Italian Premier Silvio Berlusconi has written a Christmas letter to the pope saying Christian values guide his government's work, the latest evidence that the premier beset by a sex scandal is taking an increasingly pious tone as he eyes Catholic voters.
The letter follows a new Berlusconi mantra — "Love conquers hatred and envy" — and his public pardon of the man who recently assaulted him, breaking his nose and two teeth.
The attack, and images of a bleeding and shocked Berlusconi, generated a wave of sympathy for the premier and quieted at least temporarily Italy's rancorous political discourse. By taking the moral high ground, analysts say, Berlusconi is capitalizing on that sympathy while also warming relations with the Vatican.
Berlusconi's conservative forces have a solid majority in parliament, but his purported dalliances with a prostitute strained relations with the Catholic Church earlier this year. Such ties have long been politically important in the largely Roman Catholic country.
His recent overtures come amid continuing talk of the creation of a new centrist party to challenge Berlusconi's People of Freedom party that would be headed by politicians close to the Vatican.
The sex scandal erupted in April after Berlusconi's second wife, Veronica Lario, announced she was divorcing him, citing his presence at the birthday party of an 18-year-old model and his fondness for younger women.
After the story broke, several women — including a high-end prostitute — came forward to say they had been paid by a Berlusconi associate to attend parties at the premier's homes. The prostitute produced what she said were audio recordings of the night the two purportedly spent together.
Berlusconi denied any improper relationships with women and said he had never paid a woman for sex. But he admitted he was "no saint" and promised to turn over a new leaf.
In the letter to Pope Benedict XVI, Berlusconi said Christmastime was an "important moment of reflection" for all, reminding every one of Christ's message of peace and fraternity.
"I can confirm that the Christian values pronounced by the pontiff are always present in the action of my government, which will adopt all the measures necessary to guarantee peace and serenity in society," he wrote.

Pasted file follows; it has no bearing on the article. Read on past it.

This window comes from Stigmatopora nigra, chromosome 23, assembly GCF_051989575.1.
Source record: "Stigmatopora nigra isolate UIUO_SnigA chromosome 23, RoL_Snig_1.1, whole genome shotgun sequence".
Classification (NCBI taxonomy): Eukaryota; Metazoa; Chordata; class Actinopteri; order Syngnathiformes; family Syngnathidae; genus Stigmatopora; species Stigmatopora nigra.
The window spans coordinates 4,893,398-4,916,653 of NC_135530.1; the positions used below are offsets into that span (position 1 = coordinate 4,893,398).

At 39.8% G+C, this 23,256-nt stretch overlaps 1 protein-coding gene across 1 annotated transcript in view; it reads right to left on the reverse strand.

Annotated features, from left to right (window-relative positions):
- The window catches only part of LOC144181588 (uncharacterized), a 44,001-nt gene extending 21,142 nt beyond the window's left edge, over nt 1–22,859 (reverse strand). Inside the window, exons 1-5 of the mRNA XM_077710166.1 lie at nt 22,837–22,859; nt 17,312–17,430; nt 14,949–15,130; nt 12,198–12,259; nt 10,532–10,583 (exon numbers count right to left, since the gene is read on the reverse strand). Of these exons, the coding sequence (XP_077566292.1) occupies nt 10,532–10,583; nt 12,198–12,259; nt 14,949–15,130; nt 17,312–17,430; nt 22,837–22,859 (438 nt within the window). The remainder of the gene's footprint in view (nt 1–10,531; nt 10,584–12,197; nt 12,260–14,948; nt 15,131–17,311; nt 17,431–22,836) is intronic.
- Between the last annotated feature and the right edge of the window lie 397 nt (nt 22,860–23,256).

Even more telling of Berlusconi's new focus has been his response to the Dec. 13 assault, in which a man with a history of psychological problems hurled a souvenir statue of Milan's cathedral into the premier's face as he signed autographs at a rally.
Berlusconi, who carefully controls his image and has had plastic surgery in the past, spent four days in the hospital with a broken nose and two broken teeth and hasn't been seen in public since his discharge.
But earlier this week, Berlusconi phoned supporters to say he had forgiven Massimo Tartaglia, who remains in custody.
And from his hospital bed, the billionaire media mogul who came to political office touting the football slogan "Forza Italia!" or "Go Italy!" issued a new mantra: "Love conquers hatred and envy," which is now emblazoned on his party's Web site.
His injuries stirred public sympathy, and recent polls suggest his popularity had risen as a result.
Franco Pavoncello, political science professor and president of Rome's John Cabot University, said Berlusconi was clearly capitalizing on the sympathy the attack created by going above the political fray to pardon his attacker.
"He's rebuilding a political purity out of this," he said in a phone interview. "He completely outpaced his opponents, invaded their own turf by talking about forgiveness."
He said that one of the key sub-themes of Italian politics was who speaks for the Catholic Church within government — a role Berlusconi clearly wants for himself after splitting with the pro-Vatican lawmaker Pierferdinando Casini. Casini heads a small but influential Christian Democrat party and is seeking to win over allies for a new centrist party.
Mending frayed ties?
Pietro Grilli Di Cortona, a political science professor at Roma Tre university, said Berlusconi's gestures weren't so much a turnabout as evidence of the importance all Italian leaders place in maintaining solid relations with the Vatican and Berlusconi's desire to mend ties that frayed during the sex scandal.
"Regardless of whether you like it or not, the church enjoys the approval of Italian voters," he said.
But at least one Berlusconi opponent isn't convinced that Berlusconi's newfound values are sincere. Antonio Di Pietro, an anti-corruption prosecutor-turned-lawmaker, wrote his own Christmas letter — addressed to Baby Jesus — in which he called Berlusconi the "devil."
"You know what the devil is like," he wrote. "You can't trust him."